The Doge Omni was basically the same car as the Plymouth Horizon, and was produced by Chrysler from 1978-90. The Omni is a front-wheel drive hatchback, the first of a long line of front-wheel drive cars that was very successful for Chrysler. The Omni was actually developed in France, by Chrysler’s Simca division. When production was stopped in the US in 1990, the tooling was sold to an Indian company that continued production for the Asian market for several years.
62. Hockey’s Steve and baseball’s Mel : OTTS
Steve Ott is a Canadian hockey player, in the Dallas Stars line-up. Before becoming a hockey pro, Steve Ott raced outboard hydroplanes in the American Power Boat Association, following in the footsteps of his Dad, a National Champion.
I don’t think Mel Ott took steroids! At 5′ 9″ he weighed just 170 lb.. Yet he was the first National League player to hit over 500 home runs. Ott died in a car accident in New Orleans in 1958, at age 49 years.
63. Retired fleet : SSTS
SuperSonic Transports, like the Concorde, broke Mach 1, the speed of sound.
1. Missoula-to-Boise dir. : SSW
Missoula Montana is home to the University of Montana, and the birthplace of Jeanette Rankin, the first woman to be elected to Congress. Boise, Idaho is the largest metropolitan area in the state by far. Boise is home to many famous residents, including the actor, George Kennedy.
3. Great American Ball Park team : THE REDS
Great American Ball Park is named after Great American Insurance Group. Pity really, as it is such a grand name for a baseball field. Oh, and it is of course home to the Cincinnati Reds.
9. Dearborn ___, MI : HTS
Dearborn Heights falls within the Detroit metropolitan area.
11. Bronze statue on top of the U.S. Capitol : FREEDOM
The bronze statue that sits atop the US Capitol is today called the Statue of Freedom. When it was designed by Thomas Crawford, and installed in 1863, it was named Freedom Triumphant in War and Peace. Crawford created the plaster model in workshop, but passed away in 1857, some years before his work was set in place on its magnificent platform.
22. “The Simpsons” grampa : ABE
Grampa Abe Simpson is voiced by Dan Castellaneta, the same actor who provides the voice for Homer.
24. Jazzy James : ETTA
Etta James is best known for her rendition of “At Last”. Sadly, she discloses in her autobiography, Etta James has lived a life that has been ravaged by drug addiction, leading to numerous legal and health problems.
32. Musician Brian : ENO
Brian Eno started out his musical career with Roxy Music. However, his most oft played composition (by far!) is Microsoft’s “startup jingle”, the 6-second sound you’d hear when the Windows 95 system starts up.
34. Lemon ___ : SOLE
Lemon sole is also called English sole, and is native to Northern Europe. It is a flatfish, and a very popular dish in the British Isles.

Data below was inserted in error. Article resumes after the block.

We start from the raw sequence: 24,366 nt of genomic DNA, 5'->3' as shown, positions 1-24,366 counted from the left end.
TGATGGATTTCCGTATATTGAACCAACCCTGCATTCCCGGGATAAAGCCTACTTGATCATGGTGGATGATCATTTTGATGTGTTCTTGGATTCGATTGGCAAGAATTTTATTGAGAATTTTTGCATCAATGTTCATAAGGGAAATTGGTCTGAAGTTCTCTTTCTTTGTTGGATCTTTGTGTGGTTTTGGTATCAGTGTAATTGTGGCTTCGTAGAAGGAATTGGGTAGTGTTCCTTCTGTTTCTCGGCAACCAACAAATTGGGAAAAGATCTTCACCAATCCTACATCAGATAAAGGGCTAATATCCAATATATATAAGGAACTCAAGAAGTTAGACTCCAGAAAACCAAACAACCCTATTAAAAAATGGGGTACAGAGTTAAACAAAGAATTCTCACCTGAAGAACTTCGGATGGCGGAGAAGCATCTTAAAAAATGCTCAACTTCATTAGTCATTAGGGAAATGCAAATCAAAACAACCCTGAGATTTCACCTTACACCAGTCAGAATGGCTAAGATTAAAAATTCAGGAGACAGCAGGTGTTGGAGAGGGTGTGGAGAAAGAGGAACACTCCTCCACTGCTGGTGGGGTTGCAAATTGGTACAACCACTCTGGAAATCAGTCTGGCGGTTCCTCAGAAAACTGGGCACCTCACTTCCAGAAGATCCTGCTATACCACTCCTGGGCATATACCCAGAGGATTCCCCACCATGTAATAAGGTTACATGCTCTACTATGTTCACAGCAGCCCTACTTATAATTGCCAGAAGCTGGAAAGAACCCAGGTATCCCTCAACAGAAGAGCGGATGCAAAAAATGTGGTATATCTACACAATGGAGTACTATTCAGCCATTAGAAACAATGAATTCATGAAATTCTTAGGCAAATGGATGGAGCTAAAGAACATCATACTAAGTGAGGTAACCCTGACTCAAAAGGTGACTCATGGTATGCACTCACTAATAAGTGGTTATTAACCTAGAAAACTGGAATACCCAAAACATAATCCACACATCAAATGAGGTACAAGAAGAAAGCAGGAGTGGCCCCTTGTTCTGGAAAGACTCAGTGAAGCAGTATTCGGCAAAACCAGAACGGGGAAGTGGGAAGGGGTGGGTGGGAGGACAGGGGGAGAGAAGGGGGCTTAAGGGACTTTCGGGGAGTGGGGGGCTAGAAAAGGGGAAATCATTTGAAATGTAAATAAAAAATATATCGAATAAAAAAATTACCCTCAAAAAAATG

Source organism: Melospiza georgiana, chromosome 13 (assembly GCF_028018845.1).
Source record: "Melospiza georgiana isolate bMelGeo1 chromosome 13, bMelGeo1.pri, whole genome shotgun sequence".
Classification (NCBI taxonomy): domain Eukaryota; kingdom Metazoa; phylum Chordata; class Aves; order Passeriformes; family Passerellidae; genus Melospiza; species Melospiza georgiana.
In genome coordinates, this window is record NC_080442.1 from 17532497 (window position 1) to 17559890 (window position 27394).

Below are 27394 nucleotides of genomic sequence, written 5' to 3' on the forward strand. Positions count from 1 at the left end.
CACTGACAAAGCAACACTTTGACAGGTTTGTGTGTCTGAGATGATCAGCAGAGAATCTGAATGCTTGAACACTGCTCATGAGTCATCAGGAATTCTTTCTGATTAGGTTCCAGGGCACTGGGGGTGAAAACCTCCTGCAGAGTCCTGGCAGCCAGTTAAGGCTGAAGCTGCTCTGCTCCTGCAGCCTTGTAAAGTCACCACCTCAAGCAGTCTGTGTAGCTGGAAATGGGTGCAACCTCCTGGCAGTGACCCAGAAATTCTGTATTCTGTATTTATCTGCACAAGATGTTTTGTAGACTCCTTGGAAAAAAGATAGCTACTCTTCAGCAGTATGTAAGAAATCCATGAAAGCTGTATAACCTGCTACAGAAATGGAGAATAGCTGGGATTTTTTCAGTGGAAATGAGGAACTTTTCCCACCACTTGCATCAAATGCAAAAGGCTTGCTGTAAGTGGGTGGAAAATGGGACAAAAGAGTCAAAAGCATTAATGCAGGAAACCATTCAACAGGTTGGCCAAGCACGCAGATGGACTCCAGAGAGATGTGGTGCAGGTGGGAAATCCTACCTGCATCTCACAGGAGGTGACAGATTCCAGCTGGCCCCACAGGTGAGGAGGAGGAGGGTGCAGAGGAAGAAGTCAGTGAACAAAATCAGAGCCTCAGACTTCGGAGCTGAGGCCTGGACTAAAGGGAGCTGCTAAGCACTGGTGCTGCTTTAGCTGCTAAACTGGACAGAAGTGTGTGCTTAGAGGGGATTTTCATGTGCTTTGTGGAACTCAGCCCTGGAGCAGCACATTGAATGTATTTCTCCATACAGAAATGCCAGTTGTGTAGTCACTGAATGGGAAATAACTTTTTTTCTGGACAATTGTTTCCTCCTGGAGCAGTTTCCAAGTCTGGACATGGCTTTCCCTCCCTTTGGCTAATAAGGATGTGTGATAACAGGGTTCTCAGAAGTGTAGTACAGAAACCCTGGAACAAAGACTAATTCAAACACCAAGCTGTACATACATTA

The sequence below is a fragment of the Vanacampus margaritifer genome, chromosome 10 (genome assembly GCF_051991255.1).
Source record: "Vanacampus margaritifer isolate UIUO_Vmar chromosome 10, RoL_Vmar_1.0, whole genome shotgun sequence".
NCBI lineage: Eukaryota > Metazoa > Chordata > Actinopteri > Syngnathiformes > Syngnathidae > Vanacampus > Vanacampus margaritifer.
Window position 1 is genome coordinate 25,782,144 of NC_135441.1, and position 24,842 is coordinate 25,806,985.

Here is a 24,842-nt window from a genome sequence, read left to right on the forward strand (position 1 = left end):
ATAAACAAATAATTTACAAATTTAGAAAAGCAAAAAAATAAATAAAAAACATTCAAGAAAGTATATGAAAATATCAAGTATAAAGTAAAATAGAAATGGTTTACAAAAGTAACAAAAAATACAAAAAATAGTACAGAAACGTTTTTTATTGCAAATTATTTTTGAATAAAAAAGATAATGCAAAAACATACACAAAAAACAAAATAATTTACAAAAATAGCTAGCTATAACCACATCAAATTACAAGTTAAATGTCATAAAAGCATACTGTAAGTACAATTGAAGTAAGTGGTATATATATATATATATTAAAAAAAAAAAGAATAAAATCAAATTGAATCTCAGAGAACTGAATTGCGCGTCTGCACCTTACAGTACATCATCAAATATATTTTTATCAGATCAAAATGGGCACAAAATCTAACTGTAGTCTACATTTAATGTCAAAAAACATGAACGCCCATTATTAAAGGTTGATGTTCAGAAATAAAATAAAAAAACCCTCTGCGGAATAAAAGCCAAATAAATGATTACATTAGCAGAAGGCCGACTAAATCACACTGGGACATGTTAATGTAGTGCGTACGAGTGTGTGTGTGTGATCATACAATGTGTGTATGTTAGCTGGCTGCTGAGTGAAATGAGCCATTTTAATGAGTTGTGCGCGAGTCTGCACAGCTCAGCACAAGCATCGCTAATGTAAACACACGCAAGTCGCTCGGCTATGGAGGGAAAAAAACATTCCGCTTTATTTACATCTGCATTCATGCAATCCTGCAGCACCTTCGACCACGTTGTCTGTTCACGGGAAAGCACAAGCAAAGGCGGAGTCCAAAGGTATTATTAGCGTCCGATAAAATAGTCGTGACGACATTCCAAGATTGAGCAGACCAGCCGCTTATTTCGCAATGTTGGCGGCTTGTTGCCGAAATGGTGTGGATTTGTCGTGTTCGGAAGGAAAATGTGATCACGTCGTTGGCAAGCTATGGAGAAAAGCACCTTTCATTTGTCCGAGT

35. Object of a French prayer : DIEU
Dieu, the French for God.
36. Beach locale of song : IPANEMA
Ipanema is a beach community in the south of Rio de Janeiro in Brazil. The name Ipanema is a local word meaning “bad water”, signifying that the shore is bad for fishing. The beach became famous on release of the song “The Girl from Ipanema” written in 1965.
41. Not the longest dashes : ENS
In typography, there are em dashes and en dashes. The em dash is about the width of an “m” character, and an en dash about half that, the width of an “n’ character. An en dash is used, for example, to separate numbers designating a range, as in 5-10 years.
46. Salaam : BOW
The word “salaam” is an Anglicized spelling of the Arabic word for “peace”. It can mean an act of deference, in particular a very low bow.
47. Unsophisticated boob : YAHOO
Yahoos were brutish creatures introduced by Irish author Jonathan Swift in “Gulliver’s Travels”. Their savage, slovenly ways gave rise of the use of “yahoo” in English to describe a lout or Neanderthal.
48. London borough containing Wembley Stadium : BRENT
Wembley is a town that falls within the London Borough of Brent, and is home to Wembley Stadium and the Wembley Arena. Brent takes its name from the River Brent which runs through the area.
54. Fashion model Carangi : GIA
Gia Carangi was an American fashion model, considered by many to be the first of the so-called supermodels. Gia became addicted to heroin, which really affected her career. Through her addiction, she became infected with HIV, and died in 1986, at only 26-years-old. She was one of the first “famous” women to die of AIDS. HBO brought out a biopic called “Gia” in 1998 starring Angelina Jolie in the title role.
55. Only 20th-century prez without a coll. degree : HST
Harry Truman wanted to go to West Point, having served with the Missouri Army National Guard on active duty in WWI, but he couldn’t get in because of his poor eyesight. He didn’t have the money to get into college anywhere else. He did, however, study for two years towards a law degree at the Kansas City Law School in the twenties.
57. Mini-albums, briefly : EPS
An extended play record (or CD) contains more music than a single, but less than an LP.
58. Hi-___ : RES
High Resolution, as in an image or video.